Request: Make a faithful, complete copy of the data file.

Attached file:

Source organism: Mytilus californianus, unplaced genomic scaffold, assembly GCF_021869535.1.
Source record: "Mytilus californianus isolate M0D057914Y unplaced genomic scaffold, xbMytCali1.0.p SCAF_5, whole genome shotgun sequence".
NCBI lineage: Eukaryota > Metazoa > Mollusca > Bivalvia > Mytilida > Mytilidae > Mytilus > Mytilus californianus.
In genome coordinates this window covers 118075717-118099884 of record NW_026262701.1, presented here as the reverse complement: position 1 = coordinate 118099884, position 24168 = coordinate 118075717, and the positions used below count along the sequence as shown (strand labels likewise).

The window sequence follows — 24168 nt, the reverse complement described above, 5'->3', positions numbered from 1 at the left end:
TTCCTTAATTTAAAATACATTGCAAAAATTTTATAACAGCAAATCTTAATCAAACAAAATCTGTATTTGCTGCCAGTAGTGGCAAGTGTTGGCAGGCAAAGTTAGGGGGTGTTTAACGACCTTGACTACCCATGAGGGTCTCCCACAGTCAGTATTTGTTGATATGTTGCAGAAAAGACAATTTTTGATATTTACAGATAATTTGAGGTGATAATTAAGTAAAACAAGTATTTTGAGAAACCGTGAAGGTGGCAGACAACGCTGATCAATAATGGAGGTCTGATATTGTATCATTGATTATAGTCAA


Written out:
Source organism: Mytilus californianus, unplaced genomic scaffold, assembly GCF_021869535.1.
Source record: "Mytilus californianus isolate M0D057914Y unplaced genomic scaffold, xbMytCali1.0.p SCAF_5, whole genome shotgun sequence".
NCBI lineage: Eukaryota > Metazoa > Mollusca > Bivalvia > Mytilida > Mytilidae > Mytilus > Mytilus californianus.
In genome coordinates this window covers 118075717-118099884 of record NW_026262701.1, presented here as the reverse complement: position 1 = coordinate 118099884, position 24168 = coordinate 118075717, and the positions used below count along the sequence as shown (strand labels likewise).

The window sequence follows — 24168 nt, the reverse complement described above, 5'->3', positions numbered from 1 at the left end:
TTCCTTAATTTAAAATACATTGCAAAAATTTTATAACAGCAAATCTTAATCAAACAAAATCTGTATTTGCTGCCAGTAGTGGCAAGTGTTGGCAGGCAAAGTTAGGGGGTGTTTAACGACCTTGACTACCCATGAGGGTCTCCCACAGTCAGTATTTGTTGATATGTTGCAGAAAAGACAATTTTTGATATTTACAGATAATTTGAGGTGATAATTAAGTAAAACAAGTATTTTGAGAAACCGTGAAGGTGGCAGACAACGCTGATCAATAATGGAGGTCTGATATTGTATCATTGATTATAGTCAA